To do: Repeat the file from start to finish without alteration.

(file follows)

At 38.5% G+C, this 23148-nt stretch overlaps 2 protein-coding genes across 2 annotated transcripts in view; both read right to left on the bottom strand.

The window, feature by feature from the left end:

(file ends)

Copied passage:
At 38.5% G+C, this 23148-nt stretch overlaps 2 protein-coding genes across 2 annotated transcripts in view; both read right to left on the bottom strand.

The window, feature by feature from the left end: